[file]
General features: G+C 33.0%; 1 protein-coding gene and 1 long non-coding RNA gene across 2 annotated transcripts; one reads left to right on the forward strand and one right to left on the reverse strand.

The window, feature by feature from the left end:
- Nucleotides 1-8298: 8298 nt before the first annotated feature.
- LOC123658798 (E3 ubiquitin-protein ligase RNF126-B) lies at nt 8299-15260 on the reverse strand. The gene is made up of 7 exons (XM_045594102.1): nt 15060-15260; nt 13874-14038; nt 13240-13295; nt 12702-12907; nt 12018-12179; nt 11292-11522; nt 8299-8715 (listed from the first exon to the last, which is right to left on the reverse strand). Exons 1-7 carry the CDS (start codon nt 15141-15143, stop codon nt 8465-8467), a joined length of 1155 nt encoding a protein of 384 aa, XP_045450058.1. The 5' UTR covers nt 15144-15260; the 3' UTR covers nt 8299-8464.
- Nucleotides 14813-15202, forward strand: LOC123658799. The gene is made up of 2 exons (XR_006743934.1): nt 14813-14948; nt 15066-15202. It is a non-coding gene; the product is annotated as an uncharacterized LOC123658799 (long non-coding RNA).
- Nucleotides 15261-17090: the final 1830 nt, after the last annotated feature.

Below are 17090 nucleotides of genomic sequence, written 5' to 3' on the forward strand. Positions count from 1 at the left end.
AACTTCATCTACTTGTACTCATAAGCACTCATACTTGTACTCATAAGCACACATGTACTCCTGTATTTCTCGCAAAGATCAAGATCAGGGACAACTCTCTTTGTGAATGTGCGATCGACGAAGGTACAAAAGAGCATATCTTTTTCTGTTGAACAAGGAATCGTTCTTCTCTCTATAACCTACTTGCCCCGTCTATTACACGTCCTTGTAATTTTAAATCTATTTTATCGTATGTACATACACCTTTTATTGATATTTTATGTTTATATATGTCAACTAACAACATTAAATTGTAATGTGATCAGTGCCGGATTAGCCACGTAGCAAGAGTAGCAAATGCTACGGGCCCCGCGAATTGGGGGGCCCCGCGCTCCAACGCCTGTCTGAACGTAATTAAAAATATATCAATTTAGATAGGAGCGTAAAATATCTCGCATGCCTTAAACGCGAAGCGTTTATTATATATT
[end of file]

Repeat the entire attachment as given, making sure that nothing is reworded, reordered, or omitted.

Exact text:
General features: G+C 33.0%; 1 protein-coding gene and 1 long non-coding RNA gene across 2 annotated transcripts; one reads left to right on the forward strand and one right to left on the reverse strand.

The window, feature by feature from the left end:
- Nucleotides 1-8298: 8298 nt before the first annotated feature.
- LOC123658798 (E3 ubiquitin-protein ligase RNF126-B) lies at nt 8299-15260 on the reverse strand. The gene is made up of 7 exons (XM_045594102.1): nt 15060-15260; nt 13874-14038; nt 13240-13295; nt 12702-12907; nt 12018-12179; nt 11292-11522; nt 8299-8715 (listed from the first exon to the last, which is right to left on the reverse strand). Exons 1-7 carry the CDS (start codon nt 15141-15143, stop codon nt 8465-8467), a joined length of 1155 nt encoding a protein of 384 aa, XP_045450058.1. The 5' UTR covers nt 15144-15260; the 3' UTR covers nt 8299-8464.
- Nucleotides 14813-15202, forward strand: LOC123658799. The gene is made up of 2 exons (XR_006743934.1): nt 14813-14948; nt 15066-15202. It is a non-coding gene; the product is annotated as an uncharacterized LOC123658799 (long non-coding RNA).
- Nucleotides 15261-17090: the final 1830 nt, after the last annotated feature.

Below are 17090 nucleotides of genomic sequence, written 5' to 3' on the forward strand. Positions count from 1 at the left end.
AACTTCATCTACTTGTACTCATAAGCACTCATACTTGTACTCATAAGCACACATGTACTCCTGTATTTCTCGCAAAGATCAAGATCAGGGACAACTCTCTTTGTGAATGTGCGATCGACGAAGGTACAAAAGAGCATATCTTTTTCTGTTGAACAAGGAATCGTTCTTCTCTCTATAACCTACTTGCCCCGTCTATTACACGTCCTTGTAATTTTAAATCTATTTTATCGTATGTACATACACCTTTTATTGATATTTTATGTTTATATATGTCAACTAACAACATTAAATTGTAATGTGATCAGTGCCGGATTAGCCACGTAGCAAGAGTAGCAAATGCTACGGGCCCCGCGAATTGGGGGGCCCCGCGCTCCAACGCCTGTCTGAACGTAATTAAAAATATATCAATTTAGATAGGAGCGTAAAATATCTCGCATGCCTTAAACGCGAAGCGTTTATTATATATT